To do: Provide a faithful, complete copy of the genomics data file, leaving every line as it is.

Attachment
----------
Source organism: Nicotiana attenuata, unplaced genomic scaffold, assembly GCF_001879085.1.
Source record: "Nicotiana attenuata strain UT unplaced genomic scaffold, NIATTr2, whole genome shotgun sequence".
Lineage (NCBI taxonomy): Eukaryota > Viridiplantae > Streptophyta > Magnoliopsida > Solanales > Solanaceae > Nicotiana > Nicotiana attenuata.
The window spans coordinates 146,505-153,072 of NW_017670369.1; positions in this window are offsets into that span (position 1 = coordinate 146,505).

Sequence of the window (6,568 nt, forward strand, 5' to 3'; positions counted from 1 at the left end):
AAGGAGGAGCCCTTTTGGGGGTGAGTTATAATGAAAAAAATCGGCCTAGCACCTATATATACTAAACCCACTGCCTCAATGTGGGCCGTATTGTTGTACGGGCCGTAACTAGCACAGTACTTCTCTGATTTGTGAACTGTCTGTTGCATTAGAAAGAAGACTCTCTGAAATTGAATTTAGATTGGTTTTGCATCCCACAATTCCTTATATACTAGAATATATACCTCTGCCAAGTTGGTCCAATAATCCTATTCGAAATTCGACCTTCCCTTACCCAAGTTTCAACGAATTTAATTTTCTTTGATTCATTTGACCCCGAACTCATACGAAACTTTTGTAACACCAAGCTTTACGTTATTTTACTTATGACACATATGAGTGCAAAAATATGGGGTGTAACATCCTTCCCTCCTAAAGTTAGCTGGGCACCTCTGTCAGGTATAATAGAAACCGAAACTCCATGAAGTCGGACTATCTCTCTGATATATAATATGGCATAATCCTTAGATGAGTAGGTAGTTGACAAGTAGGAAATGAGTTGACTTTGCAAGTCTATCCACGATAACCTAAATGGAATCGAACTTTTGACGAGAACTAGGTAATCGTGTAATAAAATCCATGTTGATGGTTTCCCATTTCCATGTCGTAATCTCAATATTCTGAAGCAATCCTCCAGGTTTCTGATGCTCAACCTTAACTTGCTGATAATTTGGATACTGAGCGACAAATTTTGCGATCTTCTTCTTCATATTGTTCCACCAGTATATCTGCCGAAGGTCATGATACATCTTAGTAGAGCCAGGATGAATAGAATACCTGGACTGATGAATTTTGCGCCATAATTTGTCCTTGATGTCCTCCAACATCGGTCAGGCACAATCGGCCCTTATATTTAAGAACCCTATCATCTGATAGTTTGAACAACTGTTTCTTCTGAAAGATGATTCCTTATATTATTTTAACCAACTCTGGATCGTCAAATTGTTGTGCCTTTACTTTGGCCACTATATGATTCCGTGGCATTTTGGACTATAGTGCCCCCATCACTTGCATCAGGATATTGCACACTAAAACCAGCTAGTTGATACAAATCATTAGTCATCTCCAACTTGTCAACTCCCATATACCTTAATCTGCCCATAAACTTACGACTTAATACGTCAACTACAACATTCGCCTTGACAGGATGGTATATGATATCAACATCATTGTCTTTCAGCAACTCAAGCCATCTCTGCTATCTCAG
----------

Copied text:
Source organism: Nicotiana attenuata, unplaced genomic scaffold, assembly GCF_001879085.1.
Source record: "Nicotiana attenuata strain UT unplaced genomic scaffold, NIATTr2, whole genome shotgun sequence".
Lineage (NCBI taxonomy): Eukaryota > Viridiplantae > Streptophyta > Magnoliopsida > Solanales > Solanaceae > Nicotiana > Nicotiana attenuata.
The window spans coordinates 146,505-153,072 of NW_017670369.1; positions in this window are offsets into that span (position 1 = coordinate 146,505).

Sequence of the window (6,568 nt, forward strand, 5' to 3'; positions counted from 1 at the left end):
AAGGAGGAGCCCTTTTGGGGGTGAGTTATAATGAAAAAAATCGGCCTAGCACCTATATATACTAAACCCACTGCCTCAATGTGGGCCGTATTGTTGTACGGGCCGTAACTAGCACAGTACTTCTCTGATTTGTGAACTGTCTGTTGCATTAGAAAGAAGACTCTCTGAAATTGAATTTAGATTGGTTTTGCATCCCACAATTCCTTATATACTAGAATATATACCTCTGCCAAGTTGGTCCAATAATCCTATTCGAAATTCGACCTTCCCTTACCCAAGTTTCAACGAATTTAATTTTCTTTGATTCATTTGACCCCGAACTCATACGAAACTTTTGTAACACCAAGCTTTACGTTATTTTACTTATGACACATATGAGTGCAAAAATATGGGGTGTAACATCCTTCCCTCCTAAAGTTAGCTGGGCACCTCTGTCAGGTATAATAGAAACCGAAACTCCATGAAGTCGGACTATCTCTCTGATATATAATATGGCATAATCCTTAGATGAGTAGGTAGTTGACAAGTAGGAAATGAGTTGACTTTGCAAGTCTATCCACGATAACCTAAATGGAATCGAACTTTTGACGAGAACTAGGTAATCGTGTAATAAAATCCATGTTGATGGTTTCCCATTTCCATGTCGTAATCTCAATATTCTGAAGCAATCCTCCAGGTTTCTGATGCTCAACCTTAACTTGCTGATAATTTGGATACTGAGCGACAAATTTTGCGATCTTCTTCTTCATATTGTTCCACCAGTATATCTGCCGAAGGTCATGATACATCTTAGTAGAGCCAGGATGAATAGAATACCTGGACTGATGAATTTTGCGCCATAATTTGTCCTTGATGTCCTCCAACATCGGTCAGGCACAATCGGCCCTTATATTTAAGAACCCTATCATCTGATAGTTTGAACAACTGTTTCTTCTGAAAGATGATTCCTTATATTATTTTAACCAACTCTGGATCGTCAAATTGTTGTGCCTTTACTTTGGCCACTATATGATTCCGTGGCATTTTGGACTATAGTGCCCCCATCACTTGCATCAGGATATTGCACACTAAAACCAGCTAGTTGATACAAATCATTAGTCATCTCCAACTTGTCAACTCCCATATACCTTAATCTGCCCATAAACTTACGACTTAATACGTCAACTACAACATTCGCCTTGACAGGATGGTATATGATATCAACATCATTGTCTTTCAGCAACTCAAGCCATCTCTGCTATCTCAG